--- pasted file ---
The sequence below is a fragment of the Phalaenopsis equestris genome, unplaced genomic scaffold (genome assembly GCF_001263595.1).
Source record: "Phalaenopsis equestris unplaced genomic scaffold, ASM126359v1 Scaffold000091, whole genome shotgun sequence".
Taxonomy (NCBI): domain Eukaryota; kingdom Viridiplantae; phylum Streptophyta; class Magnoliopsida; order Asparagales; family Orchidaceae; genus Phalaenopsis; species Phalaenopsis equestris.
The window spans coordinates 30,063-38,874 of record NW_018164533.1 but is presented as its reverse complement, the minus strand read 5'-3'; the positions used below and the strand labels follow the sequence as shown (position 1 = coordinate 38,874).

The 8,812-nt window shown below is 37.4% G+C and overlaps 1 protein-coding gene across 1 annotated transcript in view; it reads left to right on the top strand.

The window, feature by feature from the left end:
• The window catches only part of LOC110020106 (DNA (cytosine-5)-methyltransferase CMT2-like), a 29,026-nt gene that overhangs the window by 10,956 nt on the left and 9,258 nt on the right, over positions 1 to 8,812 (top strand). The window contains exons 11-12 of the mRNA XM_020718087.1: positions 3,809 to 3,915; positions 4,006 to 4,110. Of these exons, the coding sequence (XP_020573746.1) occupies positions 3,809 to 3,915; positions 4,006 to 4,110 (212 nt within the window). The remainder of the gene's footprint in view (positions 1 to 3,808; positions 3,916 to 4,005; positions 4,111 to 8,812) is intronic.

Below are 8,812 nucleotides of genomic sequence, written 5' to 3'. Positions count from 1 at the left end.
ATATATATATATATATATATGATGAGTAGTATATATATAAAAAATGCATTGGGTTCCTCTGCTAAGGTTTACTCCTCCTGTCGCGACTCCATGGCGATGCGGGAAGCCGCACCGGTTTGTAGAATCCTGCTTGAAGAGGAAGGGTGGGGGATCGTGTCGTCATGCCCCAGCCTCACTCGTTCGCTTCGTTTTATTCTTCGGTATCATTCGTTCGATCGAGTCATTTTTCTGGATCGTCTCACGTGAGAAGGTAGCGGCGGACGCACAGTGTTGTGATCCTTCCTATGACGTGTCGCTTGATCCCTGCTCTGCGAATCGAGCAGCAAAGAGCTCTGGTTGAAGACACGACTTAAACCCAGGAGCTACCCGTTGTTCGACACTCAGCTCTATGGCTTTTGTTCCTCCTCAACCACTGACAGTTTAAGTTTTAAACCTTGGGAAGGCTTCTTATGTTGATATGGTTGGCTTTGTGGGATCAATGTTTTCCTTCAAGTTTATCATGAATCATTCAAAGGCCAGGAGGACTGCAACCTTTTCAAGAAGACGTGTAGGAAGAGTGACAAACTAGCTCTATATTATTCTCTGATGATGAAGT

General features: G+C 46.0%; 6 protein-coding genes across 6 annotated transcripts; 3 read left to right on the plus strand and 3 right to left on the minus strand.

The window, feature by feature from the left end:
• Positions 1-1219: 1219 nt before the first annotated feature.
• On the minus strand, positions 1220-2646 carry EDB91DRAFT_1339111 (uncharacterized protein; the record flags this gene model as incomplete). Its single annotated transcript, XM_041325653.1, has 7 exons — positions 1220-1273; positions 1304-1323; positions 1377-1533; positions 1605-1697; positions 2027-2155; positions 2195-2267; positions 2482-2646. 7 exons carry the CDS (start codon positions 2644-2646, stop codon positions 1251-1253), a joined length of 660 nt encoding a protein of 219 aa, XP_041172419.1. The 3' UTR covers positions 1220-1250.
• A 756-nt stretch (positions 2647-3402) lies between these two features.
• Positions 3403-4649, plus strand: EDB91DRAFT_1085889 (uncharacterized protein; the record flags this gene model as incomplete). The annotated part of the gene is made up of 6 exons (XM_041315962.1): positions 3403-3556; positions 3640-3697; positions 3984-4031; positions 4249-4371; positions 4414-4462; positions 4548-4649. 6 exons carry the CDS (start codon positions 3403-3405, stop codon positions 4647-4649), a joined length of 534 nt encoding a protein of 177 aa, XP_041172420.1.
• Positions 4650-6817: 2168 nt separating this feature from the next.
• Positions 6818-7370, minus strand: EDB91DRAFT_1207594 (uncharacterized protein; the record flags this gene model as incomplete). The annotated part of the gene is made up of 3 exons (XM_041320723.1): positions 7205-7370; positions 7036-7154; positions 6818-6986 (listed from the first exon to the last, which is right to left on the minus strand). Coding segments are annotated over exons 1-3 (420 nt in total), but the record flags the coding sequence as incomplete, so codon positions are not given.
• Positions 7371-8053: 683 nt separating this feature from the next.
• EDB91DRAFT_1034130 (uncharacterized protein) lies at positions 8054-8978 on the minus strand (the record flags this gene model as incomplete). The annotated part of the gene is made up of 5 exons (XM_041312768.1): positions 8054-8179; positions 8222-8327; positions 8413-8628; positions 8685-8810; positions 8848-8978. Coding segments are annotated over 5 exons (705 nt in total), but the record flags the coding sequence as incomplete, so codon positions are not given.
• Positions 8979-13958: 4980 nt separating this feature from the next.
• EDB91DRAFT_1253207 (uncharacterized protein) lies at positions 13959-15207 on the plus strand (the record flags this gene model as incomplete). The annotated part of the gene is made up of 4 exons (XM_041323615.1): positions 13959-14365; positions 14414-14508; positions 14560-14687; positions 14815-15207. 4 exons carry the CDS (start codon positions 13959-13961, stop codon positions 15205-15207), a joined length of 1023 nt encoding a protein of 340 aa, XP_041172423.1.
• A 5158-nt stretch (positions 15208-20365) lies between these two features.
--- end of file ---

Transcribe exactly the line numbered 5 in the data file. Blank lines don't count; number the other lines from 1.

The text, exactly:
The 8,812-nt window shown below is 37.4% G+C and overlaps 1 protein-coding gene across 1 annotated transcript in view; it reads left to right on the top strand.